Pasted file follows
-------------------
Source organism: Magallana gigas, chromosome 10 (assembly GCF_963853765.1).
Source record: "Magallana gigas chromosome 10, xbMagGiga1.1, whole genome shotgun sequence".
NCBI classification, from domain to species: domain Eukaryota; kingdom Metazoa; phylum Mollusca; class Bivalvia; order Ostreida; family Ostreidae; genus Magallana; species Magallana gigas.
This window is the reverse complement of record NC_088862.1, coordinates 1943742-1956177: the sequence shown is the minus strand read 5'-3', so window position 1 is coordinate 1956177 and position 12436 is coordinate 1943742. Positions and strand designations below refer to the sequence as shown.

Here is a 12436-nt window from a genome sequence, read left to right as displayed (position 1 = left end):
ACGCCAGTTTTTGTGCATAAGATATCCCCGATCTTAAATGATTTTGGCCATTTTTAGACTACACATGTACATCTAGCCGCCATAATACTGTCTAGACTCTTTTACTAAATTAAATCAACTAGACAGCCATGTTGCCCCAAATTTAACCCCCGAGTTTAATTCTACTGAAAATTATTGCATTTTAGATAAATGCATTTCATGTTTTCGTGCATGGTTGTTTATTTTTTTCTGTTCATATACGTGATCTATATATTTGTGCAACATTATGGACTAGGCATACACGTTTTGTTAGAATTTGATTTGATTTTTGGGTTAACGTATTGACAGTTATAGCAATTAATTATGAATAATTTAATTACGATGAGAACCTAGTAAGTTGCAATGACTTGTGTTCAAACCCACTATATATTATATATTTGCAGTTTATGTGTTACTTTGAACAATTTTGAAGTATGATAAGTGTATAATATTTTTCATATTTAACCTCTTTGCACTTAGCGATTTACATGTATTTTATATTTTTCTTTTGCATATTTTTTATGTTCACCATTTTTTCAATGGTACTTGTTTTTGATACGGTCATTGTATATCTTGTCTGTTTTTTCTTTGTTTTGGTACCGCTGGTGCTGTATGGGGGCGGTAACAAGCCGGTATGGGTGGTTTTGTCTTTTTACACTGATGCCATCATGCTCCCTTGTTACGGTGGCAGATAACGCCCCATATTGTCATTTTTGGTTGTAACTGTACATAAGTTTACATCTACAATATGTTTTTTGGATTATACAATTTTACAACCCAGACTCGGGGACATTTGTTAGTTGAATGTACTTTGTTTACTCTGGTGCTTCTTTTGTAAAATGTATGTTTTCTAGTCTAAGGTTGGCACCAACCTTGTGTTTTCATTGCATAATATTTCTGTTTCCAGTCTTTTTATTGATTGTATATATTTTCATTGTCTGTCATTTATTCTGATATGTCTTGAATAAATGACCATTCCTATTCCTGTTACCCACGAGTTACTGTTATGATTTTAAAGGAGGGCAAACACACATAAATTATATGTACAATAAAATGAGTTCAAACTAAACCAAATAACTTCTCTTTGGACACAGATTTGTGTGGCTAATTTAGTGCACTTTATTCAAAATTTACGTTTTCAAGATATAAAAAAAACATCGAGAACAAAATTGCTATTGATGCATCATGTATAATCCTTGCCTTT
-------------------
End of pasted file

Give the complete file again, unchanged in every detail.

Source organism: Magallana gigas, chromosome 10 (assembly GCF_963853765.1).
Source record: "Magallana gigas chromosome 10, xbMagGiga1.1, whole genome shotgun sequence".
NCBI classification, from domain to species: domain Eukaryota; kingdom Metazoa; phylum Mollusca; class Bivalvia; order Ostreida; family Ostreidae; genus Magallana; species Magallana gigas.
This window is the reverse complement of record NC_088862.1, coordinates 1943742-1956177: the sequence shown is the minus strand read 5'-3', so window position 1 is coordinate 1956177 and position 12436 is coordinate 1943742. Positions and strand designations below refer to the sequence as shown.

Here is a 12436-nt window from a genome sequence, read left to right as displayed (position 1 = left end):
ACGCCAGTTTTTGTGCATAAGATATCCCCGATCTTAAATGATTTTGGCCATTTTTAGACTACACATGTACATCTAGCCGCCATAATACTGTCTAGACTCTTTTACTAAATTAAATCAACTAGACAGCCATGTTGCCCCAAATTTAACCCCCGAGTTTAATTCTACTGAAAATTATTGCATTTTAGATAAATGCATTTCATGTTTTCGTGCATGGTTGTTTATTTTTTTCTGTTCATATACGTGATCTATATATTTGTGCAACATTATGGACTAGGCATACACGTTTTGTTAGAATTTGATTTGATTTTTGGGTTAACGTATTGACAGTTATAGCAATTAATTATGAATAATTTAATTACGATGAGAACCTAGTAAGTTGCAATGACTTGTGTTCAAACCCACTATATATTATATATTTGCAGTTTATGTGTTACTTTGAACAATTTTGAAGTATGATAAGTGTATAATATTTTTCATATTTAACCTCTTTGCACTTAGCGATTTACATGTATTTTATATTTTTCTTTTGCATATTTTTTATGTTCACCATTTTTTCAATGGTACTTGTTTTTGATACGGTCATTGTATATCTTGTCTGTTTTTTCTTTGTTTTGGTACCGCTGGTGCTGTATGGGGGCGGTAACAAGCCGGTATGGGTGGTTTTGTCTTTTTACACTGATGCCATCATGCTCCCTTGTTACGGTGGCAGATAACGCCCCATATTGTCATTTTTGGTTGTAACTGTACATAAGTTTACATCTACAATATGTTTTTTGGATTATACAATTTTACAACCCAGACTCGGGGACATTTGTTAGTTGAATGTACTTTGTTTACTCTGGTGCTTCTTTTGTAAAATGTATGTTTTCTAGTCTAAGGTTGGCACCAACCTTGTGTTTTCATTGCATAATATTTCTGTTTCCAGTCTTTTTATTGATTGTATATATTTTCATTGTCTGTCATTTATTCTGATATGTCTTGAATAAATGACCATTCCTATTCCTGTTACCCACGAGTTACTGTTATGATTTTAAAGGAGGGCAAACACACATAAATTATATGTACAATAAAATGAGTTCAAACTAAACCAAATAACTTCTCTTTGGACACAGATTTGTGTGGCTAATTTAGTGCACTTTATTCAAAATTTACGTTTTCAAGATATAAAAAAAACATCGAGAACAAAATTGCTATTGATGCATCATGTATAATCCTTGCCTTT